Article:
LAWRENCE -- Groundwater levels measured in wells in central and western Kansas were down an average of about 1.2 feet from January 2003 to January 2004, according to preliminary analyses by researchers at the Kansas Geological Survey, based at the University of Kansas.
The decline was less than the previous year's drop, which averaged nearly 2 feet, but generally more than average declines in the mid to late 1990s.
Those numbers are based on 1,250 wells in central and western Kansas that were measured in 2003 and 2004 by the Kansas Geological Survey and the Division of Water Resources of the Kansas Department of Agriculture. Since 1996, crews generally have measured about 1,350 wells each year under this cooperative program. However, not every well can be measured every year. Most of the wells that are measured are used for irrigation.
This year's declines may have been lessened somewhat because drought has been less severe in some parts of the state, when compared to the previous summer.
"The amount and timing of precipitation can greatly affect the amount of water that is pumped each year, which, in turn, affects the water table," said Survey water scientist Blake "Brownie" Wilson.
The results are considered preliminary and still are being analyzed by Survey scientists.
"This year's declines may be less than last year's, but they are still substantial in some areas," said Wilson. "Decline rates are only part of the story in understanding the state's aquifers. A low decline rate may still be very significant in areas where water supplies in the aquifer are diminished. And higher declines may be less significant in places where groundwater is readily available."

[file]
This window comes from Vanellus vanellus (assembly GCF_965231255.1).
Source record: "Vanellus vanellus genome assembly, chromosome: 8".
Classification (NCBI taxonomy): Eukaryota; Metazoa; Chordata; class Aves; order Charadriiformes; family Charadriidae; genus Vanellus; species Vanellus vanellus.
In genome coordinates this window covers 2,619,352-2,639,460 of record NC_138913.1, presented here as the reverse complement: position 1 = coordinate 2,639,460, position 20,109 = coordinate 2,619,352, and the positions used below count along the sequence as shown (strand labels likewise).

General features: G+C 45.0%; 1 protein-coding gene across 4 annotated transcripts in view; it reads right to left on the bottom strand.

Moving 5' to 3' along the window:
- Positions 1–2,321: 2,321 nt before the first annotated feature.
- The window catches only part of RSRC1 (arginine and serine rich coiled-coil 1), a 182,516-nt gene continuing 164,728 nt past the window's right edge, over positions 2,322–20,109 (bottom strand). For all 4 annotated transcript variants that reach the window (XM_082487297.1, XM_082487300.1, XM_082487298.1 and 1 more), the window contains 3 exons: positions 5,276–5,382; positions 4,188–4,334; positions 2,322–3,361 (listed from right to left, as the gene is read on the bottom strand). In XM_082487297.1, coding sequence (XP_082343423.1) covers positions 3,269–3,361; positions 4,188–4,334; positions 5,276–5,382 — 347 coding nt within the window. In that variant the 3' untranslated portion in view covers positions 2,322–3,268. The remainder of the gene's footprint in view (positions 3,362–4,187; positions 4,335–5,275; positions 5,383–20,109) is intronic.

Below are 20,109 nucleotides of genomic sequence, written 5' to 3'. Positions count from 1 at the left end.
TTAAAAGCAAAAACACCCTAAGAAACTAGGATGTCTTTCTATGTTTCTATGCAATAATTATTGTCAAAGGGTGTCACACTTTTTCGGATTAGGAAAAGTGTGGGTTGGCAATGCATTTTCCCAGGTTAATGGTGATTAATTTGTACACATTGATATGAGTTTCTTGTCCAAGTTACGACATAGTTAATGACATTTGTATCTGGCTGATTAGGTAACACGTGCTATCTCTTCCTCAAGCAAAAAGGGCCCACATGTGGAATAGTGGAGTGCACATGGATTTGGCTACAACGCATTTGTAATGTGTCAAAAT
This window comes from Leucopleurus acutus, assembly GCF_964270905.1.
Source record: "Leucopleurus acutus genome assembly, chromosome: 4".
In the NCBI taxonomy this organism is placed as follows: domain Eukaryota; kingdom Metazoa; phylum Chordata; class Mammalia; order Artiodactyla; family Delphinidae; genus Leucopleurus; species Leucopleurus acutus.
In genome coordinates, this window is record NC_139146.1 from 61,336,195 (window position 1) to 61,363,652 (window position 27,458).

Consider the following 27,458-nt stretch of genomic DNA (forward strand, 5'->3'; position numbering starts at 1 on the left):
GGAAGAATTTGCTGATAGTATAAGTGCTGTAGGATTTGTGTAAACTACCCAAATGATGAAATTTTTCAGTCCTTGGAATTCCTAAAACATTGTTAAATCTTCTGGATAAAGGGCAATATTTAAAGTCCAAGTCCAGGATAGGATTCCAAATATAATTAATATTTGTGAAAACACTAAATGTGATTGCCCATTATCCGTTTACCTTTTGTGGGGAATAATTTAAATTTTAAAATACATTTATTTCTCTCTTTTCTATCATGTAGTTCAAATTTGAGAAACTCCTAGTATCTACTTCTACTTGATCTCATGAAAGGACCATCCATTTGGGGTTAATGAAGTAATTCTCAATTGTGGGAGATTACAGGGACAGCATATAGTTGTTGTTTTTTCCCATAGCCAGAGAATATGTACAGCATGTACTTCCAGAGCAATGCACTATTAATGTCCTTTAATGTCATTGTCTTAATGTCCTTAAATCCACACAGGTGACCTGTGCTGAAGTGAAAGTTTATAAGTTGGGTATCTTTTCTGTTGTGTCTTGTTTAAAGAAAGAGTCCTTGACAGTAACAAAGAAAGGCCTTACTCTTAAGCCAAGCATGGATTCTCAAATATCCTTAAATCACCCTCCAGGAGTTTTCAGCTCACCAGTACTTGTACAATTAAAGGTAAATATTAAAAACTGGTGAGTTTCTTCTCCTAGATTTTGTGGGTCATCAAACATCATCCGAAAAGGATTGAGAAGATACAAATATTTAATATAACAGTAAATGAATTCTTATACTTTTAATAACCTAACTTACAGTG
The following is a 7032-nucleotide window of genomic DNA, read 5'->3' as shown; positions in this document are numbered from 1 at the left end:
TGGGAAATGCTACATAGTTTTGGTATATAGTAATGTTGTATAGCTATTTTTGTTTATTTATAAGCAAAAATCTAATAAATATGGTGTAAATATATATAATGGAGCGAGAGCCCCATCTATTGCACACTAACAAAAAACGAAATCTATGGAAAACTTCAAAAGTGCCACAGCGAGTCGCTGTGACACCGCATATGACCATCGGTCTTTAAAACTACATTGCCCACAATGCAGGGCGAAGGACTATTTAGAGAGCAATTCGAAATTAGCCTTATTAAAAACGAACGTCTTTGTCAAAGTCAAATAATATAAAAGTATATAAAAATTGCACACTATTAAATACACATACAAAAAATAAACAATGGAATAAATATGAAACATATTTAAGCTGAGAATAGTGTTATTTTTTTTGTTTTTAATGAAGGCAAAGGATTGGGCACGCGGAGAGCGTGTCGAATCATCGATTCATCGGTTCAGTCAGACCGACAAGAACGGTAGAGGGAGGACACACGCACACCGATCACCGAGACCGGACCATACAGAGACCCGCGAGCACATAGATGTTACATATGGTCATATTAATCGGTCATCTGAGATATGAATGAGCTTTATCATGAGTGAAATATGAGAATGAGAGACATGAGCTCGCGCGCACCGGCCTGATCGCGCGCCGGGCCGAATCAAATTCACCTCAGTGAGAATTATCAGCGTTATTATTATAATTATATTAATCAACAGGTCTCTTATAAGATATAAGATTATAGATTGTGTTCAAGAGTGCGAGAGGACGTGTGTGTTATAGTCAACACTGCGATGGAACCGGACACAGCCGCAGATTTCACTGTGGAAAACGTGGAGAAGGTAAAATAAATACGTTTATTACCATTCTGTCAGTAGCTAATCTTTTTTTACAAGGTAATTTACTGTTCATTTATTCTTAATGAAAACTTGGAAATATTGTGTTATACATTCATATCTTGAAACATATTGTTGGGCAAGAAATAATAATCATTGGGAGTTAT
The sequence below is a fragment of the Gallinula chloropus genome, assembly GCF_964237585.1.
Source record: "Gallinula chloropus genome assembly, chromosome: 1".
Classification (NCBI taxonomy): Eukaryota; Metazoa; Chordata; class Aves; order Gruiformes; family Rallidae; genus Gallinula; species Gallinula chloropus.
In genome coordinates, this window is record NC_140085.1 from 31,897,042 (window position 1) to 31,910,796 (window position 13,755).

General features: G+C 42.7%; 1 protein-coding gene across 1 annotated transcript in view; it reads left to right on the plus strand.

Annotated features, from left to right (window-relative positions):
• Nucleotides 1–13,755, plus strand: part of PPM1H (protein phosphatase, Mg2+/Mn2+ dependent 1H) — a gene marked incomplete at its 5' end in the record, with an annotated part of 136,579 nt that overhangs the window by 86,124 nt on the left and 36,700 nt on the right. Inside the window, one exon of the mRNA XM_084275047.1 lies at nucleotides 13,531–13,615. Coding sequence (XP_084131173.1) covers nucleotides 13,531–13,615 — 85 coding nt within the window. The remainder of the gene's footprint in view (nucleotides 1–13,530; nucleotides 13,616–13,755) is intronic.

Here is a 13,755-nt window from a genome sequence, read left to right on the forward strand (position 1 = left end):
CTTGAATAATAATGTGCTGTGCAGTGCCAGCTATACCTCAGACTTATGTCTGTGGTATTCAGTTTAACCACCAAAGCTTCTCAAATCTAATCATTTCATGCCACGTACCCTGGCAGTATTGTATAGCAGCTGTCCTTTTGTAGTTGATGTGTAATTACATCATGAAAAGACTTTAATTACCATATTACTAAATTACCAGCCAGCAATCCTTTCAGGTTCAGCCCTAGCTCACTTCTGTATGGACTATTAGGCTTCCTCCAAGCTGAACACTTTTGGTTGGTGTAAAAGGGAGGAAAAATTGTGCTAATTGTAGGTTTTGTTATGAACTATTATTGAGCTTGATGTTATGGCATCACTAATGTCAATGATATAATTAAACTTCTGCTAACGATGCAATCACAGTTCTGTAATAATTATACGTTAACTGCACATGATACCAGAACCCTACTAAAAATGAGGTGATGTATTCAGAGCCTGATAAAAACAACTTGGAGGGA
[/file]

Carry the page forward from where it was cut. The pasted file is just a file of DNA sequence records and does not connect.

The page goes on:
Water level changes varied across the state.
On average, wells measured in west-central Kansas, in an area covered by Groundwater Management District #1, dropped 1 foot from 2003 to 2004. That compares with a decline of 1.44 feet the previous year. In northwestern Kansas, or Groundwater Management District #4, the decline was just less than 1 foot, compared with slightly less than 1.5 feet last year. And in southwestern Kansas, Groundwater Management District #3, the average decline was just less than 2 feet, compared with 3.35 feet the previous year.
These three areas are those generally underlain by the Ogallala aquifer, the primary water source for much of western Kansas.
Water-level declines were the least in south-central Kansas, where water tables generally are shallower and annual precipitation is higher. In the area north of Wichita, covered by the Equus Beds Groundwater Management District, the decline averaged 0.23 feet, compared with 0.61 feet the previous year. In the Big Bend Groundwater Management District, the area generally south of Great Bend, declines averaged 1.17 feet, compared with nearly 2 feet the previous year.
Results of the 2004 measurements for individual wells will be available electronically by mid-February at www.kgs.ku.edu/Magellan/WaterLevels/index.html. The database will provide information on wells and can be searched according to legal description, latitude and longitude, county or groundwater management district.
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